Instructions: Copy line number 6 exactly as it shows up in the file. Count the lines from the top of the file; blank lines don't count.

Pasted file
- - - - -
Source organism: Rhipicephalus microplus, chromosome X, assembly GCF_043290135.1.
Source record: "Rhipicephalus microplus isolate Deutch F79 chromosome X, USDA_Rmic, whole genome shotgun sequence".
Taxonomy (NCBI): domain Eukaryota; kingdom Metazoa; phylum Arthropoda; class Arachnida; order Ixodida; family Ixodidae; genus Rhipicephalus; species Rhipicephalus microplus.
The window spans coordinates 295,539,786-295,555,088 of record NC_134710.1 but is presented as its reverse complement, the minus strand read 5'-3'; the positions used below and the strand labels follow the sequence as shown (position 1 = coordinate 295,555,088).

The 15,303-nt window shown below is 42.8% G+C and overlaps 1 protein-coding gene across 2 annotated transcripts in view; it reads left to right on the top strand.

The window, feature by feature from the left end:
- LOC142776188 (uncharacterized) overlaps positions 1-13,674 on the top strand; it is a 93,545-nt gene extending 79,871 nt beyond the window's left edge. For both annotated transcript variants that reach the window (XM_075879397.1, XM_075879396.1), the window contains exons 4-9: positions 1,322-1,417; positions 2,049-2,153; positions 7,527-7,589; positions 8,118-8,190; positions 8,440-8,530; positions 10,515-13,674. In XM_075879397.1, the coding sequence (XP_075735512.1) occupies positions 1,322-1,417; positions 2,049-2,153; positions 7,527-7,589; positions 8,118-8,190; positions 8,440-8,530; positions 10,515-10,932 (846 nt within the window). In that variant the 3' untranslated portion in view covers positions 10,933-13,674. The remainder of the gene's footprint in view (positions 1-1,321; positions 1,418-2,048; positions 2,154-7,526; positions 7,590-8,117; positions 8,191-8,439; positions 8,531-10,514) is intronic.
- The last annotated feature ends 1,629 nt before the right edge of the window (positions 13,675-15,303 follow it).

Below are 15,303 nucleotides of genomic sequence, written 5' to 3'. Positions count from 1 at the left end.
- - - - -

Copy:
The window, feature by feature from the left end: